In respect to women who use alcohol in pregnancy, we have not addressed the question of gender. Are we interested in girls and women and their alcohol use across their lifespan or only during pregnancy?  Are the rights of women and unborn children to be free from trauma, victimisation, marginalisation protected in our actions? Restraining women who are pregnant and drinking adds an additional layer of trauma and another barrier to help-seeking. If actioned, how will girls and women’s behaviour be monitored? At the discretion of police; upon a notification to child protection; by mandatory reporting by bar and bottle shop staff? 

Has appropriate and qualified diagnosis and assessment been undertaken on women who drink at very high risk in pregnancy to ensure she herself is not affected by intergenerational use of alcohol. If so, it more than likely that parenting is about cannot parent safely rather than won’t parent safely. So, how about we have a conversation about safe, child welcoming and inclusive alcohol and other substance use residential therapeutic communities and interventions like the Parent-Child Assistance Program, University of Washington?  

Of 239 binge alcohol drinkers served by PCAP in seven counties…62 had a subsequent pregnancy. If all 62 mothers continued to drink, approximately 13 mothers (21%) would have a child with FAS, resulting in total lifetime costs of $33.2 million. Instead, only 18 mothers enrolled in PCAP continued to drink during the subsequent pregnancy, resulting in four children who may have FAS. This difference represents $23.6 million in lifetime cost savings.

Vicki Russell, CEO NOFASD Australia

Links to media articles are listed below in the 'FASD in the Media' section of the newsletter.

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National & NZ News

Australian equestrian Sarah Sherwood selected to represent QLD at the Special Olympic National Summer Games
For the first time, equestrian has been included in the Australian National Games, to be held in Melbourne on October 20.  Sarah Sherwood, 21, who lives with FASD and is the RDA QLD State Dressage Champion and QLD Para-Equestrian State Dressage Champion, is hoping to be selected to represent Australia in the sport in the World Games in 2015.
To attend the Melbourne Games, Sarah needs to raise $3,500 – if you, or anyone you know, would be happy to assist Sarah with sponsorship, please visit our website for details.
NOFASD Australia wishes Sarah every success in her representation in October, and her pursuit to attend the World Games.

Research to look at FASD rates among young offenders (Audio)
New research is set to provide a better picture of those affected by FASD in the WA prison system.  The Telethon Institute for Child Health Research was last month awarded more than $1.4 million in funding to screen young offenders for FASD, and provide training and FASD education for those working in the criminal justice system.  Chief Investigator for the project, Winthrop Professor Carol Bower, says clear data is needed for a fuller understanding of the rates of people with FASD in prisons.  Read more...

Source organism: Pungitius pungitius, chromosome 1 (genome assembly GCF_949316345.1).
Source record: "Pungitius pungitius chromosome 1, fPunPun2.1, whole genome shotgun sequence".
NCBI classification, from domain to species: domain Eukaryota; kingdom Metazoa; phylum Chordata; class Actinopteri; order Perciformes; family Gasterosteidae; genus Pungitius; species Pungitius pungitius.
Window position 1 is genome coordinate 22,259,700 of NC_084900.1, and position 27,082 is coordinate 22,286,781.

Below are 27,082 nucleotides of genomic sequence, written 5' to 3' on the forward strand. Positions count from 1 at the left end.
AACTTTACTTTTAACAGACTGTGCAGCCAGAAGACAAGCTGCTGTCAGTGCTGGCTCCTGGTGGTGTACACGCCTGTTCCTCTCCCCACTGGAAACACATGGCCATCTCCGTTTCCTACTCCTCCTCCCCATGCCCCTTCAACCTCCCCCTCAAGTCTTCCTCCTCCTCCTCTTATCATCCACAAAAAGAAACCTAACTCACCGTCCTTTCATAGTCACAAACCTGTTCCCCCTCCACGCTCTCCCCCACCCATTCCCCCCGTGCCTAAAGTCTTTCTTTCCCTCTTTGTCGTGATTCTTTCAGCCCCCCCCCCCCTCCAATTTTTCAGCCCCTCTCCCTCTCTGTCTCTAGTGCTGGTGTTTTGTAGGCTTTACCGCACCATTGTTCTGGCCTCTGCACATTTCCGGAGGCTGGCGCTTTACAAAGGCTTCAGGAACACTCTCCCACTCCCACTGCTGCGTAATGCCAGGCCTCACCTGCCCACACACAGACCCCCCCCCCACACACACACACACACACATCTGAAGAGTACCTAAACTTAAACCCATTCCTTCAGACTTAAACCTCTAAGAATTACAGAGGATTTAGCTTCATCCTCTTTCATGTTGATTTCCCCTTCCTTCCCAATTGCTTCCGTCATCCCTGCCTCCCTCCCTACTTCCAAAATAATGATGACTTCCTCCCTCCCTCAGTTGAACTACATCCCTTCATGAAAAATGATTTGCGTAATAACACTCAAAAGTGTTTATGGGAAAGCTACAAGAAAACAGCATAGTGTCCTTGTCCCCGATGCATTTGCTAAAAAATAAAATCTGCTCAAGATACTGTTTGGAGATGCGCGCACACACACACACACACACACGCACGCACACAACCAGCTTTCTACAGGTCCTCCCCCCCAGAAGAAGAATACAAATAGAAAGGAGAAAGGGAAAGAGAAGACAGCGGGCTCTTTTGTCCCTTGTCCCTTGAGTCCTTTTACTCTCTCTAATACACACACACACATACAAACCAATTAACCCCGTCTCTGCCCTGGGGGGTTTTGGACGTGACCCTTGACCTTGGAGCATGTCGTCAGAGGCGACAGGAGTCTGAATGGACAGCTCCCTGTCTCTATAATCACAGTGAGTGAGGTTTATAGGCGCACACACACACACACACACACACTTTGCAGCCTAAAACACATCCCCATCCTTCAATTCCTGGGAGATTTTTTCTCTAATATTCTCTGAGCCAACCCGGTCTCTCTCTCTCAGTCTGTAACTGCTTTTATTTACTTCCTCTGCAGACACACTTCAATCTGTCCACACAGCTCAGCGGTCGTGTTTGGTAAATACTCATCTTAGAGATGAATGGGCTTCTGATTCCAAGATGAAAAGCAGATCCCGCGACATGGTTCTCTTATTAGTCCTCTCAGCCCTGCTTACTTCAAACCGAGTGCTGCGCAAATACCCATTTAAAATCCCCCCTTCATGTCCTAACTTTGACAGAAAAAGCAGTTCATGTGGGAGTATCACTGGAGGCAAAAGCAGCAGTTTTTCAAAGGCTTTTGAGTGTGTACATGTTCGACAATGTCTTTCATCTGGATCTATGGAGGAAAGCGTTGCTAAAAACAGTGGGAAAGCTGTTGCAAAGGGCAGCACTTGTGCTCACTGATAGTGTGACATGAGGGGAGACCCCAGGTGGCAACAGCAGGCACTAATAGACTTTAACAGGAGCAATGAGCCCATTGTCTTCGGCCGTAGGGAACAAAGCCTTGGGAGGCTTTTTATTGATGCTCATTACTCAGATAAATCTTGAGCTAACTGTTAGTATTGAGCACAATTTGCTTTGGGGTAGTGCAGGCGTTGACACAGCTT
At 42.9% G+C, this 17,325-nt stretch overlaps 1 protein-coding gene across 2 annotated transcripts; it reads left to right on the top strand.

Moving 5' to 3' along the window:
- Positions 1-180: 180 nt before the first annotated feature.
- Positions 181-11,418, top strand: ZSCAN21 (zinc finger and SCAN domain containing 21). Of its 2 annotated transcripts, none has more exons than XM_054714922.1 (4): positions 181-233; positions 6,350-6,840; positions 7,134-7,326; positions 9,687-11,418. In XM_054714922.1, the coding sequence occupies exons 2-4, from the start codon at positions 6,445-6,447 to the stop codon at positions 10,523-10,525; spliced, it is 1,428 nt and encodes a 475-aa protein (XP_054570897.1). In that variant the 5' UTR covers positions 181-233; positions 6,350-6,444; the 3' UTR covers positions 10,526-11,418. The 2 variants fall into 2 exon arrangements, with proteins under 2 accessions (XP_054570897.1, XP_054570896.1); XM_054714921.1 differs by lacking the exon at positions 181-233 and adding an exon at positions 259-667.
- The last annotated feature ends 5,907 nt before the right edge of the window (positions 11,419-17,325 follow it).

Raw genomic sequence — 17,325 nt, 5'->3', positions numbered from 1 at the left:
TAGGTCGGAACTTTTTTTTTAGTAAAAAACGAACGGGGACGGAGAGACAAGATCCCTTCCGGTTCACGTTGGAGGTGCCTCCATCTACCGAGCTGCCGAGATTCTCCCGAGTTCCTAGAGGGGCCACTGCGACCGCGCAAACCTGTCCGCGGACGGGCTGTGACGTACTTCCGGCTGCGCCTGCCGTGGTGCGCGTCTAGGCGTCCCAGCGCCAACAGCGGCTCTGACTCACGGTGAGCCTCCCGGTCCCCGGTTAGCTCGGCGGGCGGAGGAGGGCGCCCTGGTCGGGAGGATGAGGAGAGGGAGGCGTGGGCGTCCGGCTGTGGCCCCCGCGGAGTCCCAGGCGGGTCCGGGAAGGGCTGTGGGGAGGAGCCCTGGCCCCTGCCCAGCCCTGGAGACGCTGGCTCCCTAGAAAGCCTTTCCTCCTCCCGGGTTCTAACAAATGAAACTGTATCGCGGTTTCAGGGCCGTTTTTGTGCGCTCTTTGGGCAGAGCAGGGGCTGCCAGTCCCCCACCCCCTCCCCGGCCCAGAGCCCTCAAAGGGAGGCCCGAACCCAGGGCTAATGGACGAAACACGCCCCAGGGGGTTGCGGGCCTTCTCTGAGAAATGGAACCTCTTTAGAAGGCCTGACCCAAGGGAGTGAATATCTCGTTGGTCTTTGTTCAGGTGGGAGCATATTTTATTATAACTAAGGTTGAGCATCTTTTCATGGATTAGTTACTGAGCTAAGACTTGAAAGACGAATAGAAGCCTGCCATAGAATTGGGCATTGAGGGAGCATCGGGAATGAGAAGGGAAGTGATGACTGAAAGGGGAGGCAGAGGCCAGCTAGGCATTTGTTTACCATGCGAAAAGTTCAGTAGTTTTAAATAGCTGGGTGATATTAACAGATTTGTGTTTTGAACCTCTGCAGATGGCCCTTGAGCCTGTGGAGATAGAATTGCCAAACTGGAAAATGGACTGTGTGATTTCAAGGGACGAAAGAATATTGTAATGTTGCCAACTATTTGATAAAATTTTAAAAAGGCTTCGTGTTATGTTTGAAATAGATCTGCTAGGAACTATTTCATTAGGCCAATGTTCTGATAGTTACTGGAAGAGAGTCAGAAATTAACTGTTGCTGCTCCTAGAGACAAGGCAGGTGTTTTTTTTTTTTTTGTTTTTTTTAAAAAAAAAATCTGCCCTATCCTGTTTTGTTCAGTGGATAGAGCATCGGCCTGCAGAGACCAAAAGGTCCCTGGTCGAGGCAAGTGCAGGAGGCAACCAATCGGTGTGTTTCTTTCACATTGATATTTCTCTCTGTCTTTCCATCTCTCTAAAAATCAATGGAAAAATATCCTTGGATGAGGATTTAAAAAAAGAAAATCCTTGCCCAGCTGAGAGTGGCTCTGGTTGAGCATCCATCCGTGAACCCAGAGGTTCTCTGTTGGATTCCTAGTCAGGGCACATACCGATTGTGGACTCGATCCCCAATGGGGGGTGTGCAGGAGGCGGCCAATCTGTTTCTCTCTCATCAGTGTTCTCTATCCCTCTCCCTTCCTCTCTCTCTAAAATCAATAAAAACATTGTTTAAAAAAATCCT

Inquiry into the harmful use of alcohol in Aboriginal and Torres Strait Islander communities
The Federal Government has set up a federal inquiry into the harmful use of alcohol in Aboriginal and Torres Strait Islander communities. One of the Terms of Reference includes investigating “The implications of Foetal Alcohol Syndrome and Foetal Alcohol Spectrum Disorders being declared disabilities” For further information about the Inquiry and how to make a submission visit the Inquiry website here.  

Latest video from Disability Care Australia: A Strong Voice: Self-Advocacy Webinar – 27th February 2014
The third webinar from the National Disability Insurance Agency, “A Strong Voice” is now available for viewing on their website.  The panel of guests discuss ways that self-advocacy has helped them make informed choices about their reasonable and necessary supports and achieve their personal goals.  The next webinar will be held on the 20th March, named “Women with Disability, the NDIS and the Broader Community”.  Read more...

FARE Annual Alcohol Poll 2014
The Foundation for Alcohol Research and Education have released the results from their Annual Alcohol Poll that examines what Australians drink and what they think about alcohol. 
One very worrying result from the poll revealed that only 50% of Australians are aware of FASD and only 67% believe that zero standard drinks in pregnancy is safest to avoid harms to the fetus.  Read more...

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FASD in the Media (Australia & NZ)
Drinking alcohol during pregnancy targeted as NT Government considers rights of unborn child
The Northern Territory Government is considering legislation that could see pregnant women prosecuted or restrained if they drink dangerously because they are infringing on the rights of unborn children.  Attorney-General John Elferink says the fact that a large number of children are growing up in the NT with foetal alcohol syndrome is a “real problem”.  Read more...